The frightening headlines about data breaches and identity theft just keep coming, so any tools or methods that can help your small business protect itself from these dangerous occurrences should be carefully considered. One simple cybersecurity method that your trusted IT Support partner will tell you to quickly and easily implement on your IT devices, online accounts, and networks is called Two-Factor Authentication or 2FA.
What is 2FA?
Two-Factor Authentication, also referred to as two-step verification or dual factor authentication, is an effective security process where the user must provide two different authentication factors to verify their identity before they can access a device, online account, or network. This method provides a higher level of security than the typical use of single-factor authentication, usually a password or passcode. This additional layer of security comes through the necessity for a user to provide two authentication factors to gain access.
Examples of 2FA Authentication Factors
Cyber experts explain that there are multiple types of authentication factors used in 2FA as described below:
- A knowledge factor or something you know (e.g., a password or passcode)
- A possession factor or something you have (e.g., mobile device, hardware token, FOB, or an ID security card)
- An inherence factor or something you are (e.g., your fingerprints, retina scan, facial recognition, or other biometric inputs)
Less widely used authentication factors include:
- A location factor, where access will only be allowed to specific devices in a particular area. Programs are available, which can quickly track the geographic source of an authentication attempt based on a source IP address or through accessing the user’s GPS data on their device. Any attempted access from a non-specified or questionable location would not be allowed.
- A time factor, which restricts user access to a designated time frame, making it more difficult for an overseas hacker to attempt to gain access to your company’s network.
2FA normally uses two of the first three authentication factors above to enable the user to gain access. The most common example is when a user enters their password and then a text code is immediately sent to their cell phone or mobile device. The user must then input this one-time code, which is also time-sensitive, to gain access to their device, an online account, or a work network. Another example that employees frequently use is a combination of the use of a FOB or security card with their password or fingerprints, etc.
Some high-security organizations utilize even more complicated multi-factor authentication, which requires three or more authentication factors.
Drawbacks of 2FA
The drawbacks of 2FA are that it makes accessing your IT assets, online accounts, and networks a little more difficult and takes additional time during the login process. With the use of FOBs and security cards, it also becomes necessary for employees and companies to maintain secure possession of these items and control their distribution. However, most small businesses would consider these minor inconveniences worthwhile if 2FA can help prevent a costly and destructive data breach. A quick look at past and recent headlines provides a stark reminder of the damage cybercriminals can do to your small business.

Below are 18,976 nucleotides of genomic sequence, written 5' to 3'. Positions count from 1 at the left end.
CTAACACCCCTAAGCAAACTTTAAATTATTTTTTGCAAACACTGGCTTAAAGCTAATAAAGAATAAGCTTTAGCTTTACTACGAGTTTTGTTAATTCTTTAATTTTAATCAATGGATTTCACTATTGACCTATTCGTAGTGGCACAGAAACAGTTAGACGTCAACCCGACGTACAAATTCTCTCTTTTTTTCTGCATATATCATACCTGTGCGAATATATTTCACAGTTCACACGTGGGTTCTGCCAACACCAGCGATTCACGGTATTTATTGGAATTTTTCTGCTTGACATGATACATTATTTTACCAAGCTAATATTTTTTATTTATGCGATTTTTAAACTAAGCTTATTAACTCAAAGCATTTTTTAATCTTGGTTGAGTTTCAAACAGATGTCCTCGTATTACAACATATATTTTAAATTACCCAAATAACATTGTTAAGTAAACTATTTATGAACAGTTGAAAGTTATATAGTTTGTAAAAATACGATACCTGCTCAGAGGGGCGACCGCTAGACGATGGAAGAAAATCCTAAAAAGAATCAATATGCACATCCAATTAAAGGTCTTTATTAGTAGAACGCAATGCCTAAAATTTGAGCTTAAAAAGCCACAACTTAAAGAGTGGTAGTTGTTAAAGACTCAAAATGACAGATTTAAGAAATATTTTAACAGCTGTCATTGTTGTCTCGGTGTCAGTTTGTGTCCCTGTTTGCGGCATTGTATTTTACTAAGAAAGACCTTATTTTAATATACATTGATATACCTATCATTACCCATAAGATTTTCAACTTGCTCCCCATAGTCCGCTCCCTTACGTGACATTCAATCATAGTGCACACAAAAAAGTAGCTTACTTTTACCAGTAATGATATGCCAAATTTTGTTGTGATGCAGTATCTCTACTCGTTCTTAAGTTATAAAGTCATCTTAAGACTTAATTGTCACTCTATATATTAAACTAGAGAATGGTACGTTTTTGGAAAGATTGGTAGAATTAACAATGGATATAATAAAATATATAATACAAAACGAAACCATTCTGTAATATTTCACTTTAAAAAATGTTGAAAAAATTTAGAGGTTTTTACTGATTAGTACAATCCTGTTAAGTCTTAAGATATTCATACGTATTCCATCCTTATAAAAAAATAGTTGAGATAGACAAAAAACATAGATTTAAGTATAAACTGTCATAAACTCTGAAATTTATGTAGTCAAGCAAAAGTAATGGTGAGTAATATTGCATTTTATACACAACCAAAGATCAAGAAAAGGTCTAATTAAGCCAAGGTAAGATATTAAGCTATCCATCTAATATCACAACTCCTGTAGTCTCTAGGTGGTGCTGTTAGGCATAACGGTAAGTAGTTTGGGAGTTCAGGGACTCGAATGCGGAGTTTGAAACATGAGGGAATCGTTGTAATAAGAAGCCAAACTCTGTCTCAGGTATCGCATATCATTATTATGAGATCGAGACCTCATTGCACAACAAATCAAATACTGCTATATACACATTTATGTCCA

Why is it Necessary?
As we have detailed in past blog posts, the weakest link for any organization’s cybersecurity efforts is through their employees. Cybercriminals will always be developing new ways to try to manipulate and exploit human emotions and take advantage of poor internet and email behavior.
Cybercriminals have increasingly become more skilled at overcoming single-factor authentication defenses like passwords/passcodes making 2FA a more pressing need. Hackers use different devious methods to obtain this sensitive information, such as logically guessing a user’s password/passcode through repetitive login efforts. These bad actors have programs that will bombard systems with login attempts based on typical employee passwords. These applications utilize their knowledge of an employee’s background that they find on publicly available sites (e.g., birth dates, children’s names, street addresses, pet names, etc.) for this dark purpose. Cybercriminals have also launched ever more clever phishing campaigns where they pretend to be a trusted financial organization or client or even a work superior and then gain sensitive login information from a deceived employee.
One important thing your company should always remember is that cybercriminals are hoping your business and employees will not practice smart internet and email behavior. By using 2FA, your company will put up another significant obstacle for a hacker to overcome, which is usually enough to send them looking elsewhere for easier prey.
Ask Your Trusted IT Support Partner for Assistance
As with most cybersecurity and IT-related matters, your small company should carefully consult with a reliable IT Support partner, like Network Depot, who has the experience in utilizing 2FA as part of a multi-tiered and complementary approach to cybersecurity. These experts will be able to quickly assess your company’s cybersecurity vulnerabilities and offer recommendations on how to best address them.
Your IT MSP partner will help your company select, install, and utilize the best 2FA measures and other cybersecurity defenses to keep your small business well-protected. With the help of your IT partner, your small business will be confident in its defenses against cyberattacks and will be able to maintain focus on your efforts to achieve your unique objectives.